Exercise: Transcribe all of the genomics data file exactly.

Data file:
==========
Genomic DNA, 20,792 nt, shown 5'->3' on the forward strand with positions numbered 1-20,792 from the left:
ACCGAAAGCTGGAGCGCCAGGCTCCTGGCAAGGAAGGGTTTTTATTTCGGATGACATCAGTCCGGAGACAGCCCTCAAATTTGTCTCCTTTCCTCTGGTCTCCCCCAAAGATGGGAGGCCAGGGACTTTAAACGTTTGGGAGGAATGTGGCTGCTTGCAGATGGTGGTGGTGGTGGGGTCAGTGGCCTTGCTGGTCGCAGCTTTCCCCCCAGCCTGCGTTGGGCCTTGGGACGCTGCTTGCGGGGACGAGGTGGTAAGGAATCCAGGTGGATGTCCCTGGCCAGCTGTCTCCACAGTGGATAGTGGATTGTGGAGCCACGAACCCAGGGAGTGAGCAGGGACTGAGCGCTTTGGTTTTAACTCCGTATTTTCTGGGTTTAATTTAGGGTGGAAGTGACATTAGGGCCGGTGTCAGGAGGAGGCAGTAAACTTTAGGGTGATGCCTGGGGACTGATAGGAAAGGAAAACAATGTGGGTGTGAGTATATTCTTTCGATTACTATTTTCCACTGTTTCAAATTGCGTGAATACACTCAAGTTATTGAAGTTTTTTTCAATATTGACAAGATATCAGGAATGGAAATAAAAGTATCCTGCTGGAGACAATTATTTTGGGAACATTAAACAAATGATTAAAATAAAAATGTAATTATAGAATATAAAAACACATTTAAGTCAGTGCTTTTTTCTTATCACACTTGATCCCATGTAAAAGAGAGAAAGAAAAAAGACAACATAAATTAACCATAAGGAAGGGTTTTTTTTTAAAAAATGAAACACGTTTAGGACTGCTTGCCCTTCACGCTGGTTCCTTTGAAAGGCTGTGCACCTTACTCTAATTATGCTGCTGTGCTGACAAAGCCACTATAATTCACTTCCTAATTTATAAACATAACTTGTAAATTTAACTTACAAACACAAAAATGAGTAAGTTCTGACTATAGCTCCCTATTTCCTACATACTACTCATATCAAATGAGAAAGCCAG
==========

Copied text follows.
Genomic DNA, 20,792 nt, shown 5'->3' on the forward strand with positions numbered 1-20,792 from the left:
ACCGAAAGCTGGAGCGCCAGGCTCCTGGCAAGGAAGGGTTTTTATTTCGGATGACATCAGTCCGGAGACAGCCCTCAAATTTGTCTCCTTTCCTCTGGTCTCCCCCAAAGATGGGAGGCCAGGGACTTTAAACGTTTGGGAGGAATGTGGCTGCTTGCAGATGGTGGTGGTGGTGGGGTCAGTGGCCTTGCTGGTCGCAGCTTTCCCCCCAGCCTGCGTTGGGCCTTGGGACGCTGCTTGCGGGGACGAGGTGGTAAGGAATCCAGGTGGATGTCCCTGGCCAGCTGTCTCCACAGTGGATAGTGGATTGTGGAGCCACGAACCCAGGGAGTGAGCAGGGACTGAGCGCTTTGGTTTTAACTCCGTATTTTCTGGGTTTAATTTAGGGTGGAAGTGACATTAGGGCCGGTGTCAGGAGGAGGCAGTAAACTTTAGGGTGATGCCTGGGGACTGATAGGAAAGGAAAACAATGTGGGTGTGAGTATATTCTTTCGATTACTATTTTCCACTGTTTCAAATTGCGTGAATACACTCAAGTTATTGAAGTTTTTTTCAATATTGACAAGATATCAGGAATGGAAATAAAAGTATCCTGCTGGAGACAATTATTTTGGGAACATTAAACAAATGATTAAAATAAAAATGTAATTATAGAATATAAAAACACATTTAAGTCAGTGCTTTTTTCTTATCACACTTGATCCCATGTAAAAGAGAGAAAGAAAAAAGACAACATAAATTAACCATAAGGAAGGGTTTTTTTTTAAAAAATGAAACACGTTTAGGACTGCTTGCCCTTCACGCTGGTTCCTTTGAAAGGCTGTGCACCTTACTCTAATTATGCTGCTGTGCTGACAAAGCCACTATAATTCACTTCCTAATTTATAAACATAACTTGTAAATTTAACTTACAAACACAAAAATGAGTAAGTTCTGACTATAGCTCCCTATTTCCTACATACTACTCATATCAAATGAGAAAGCCAG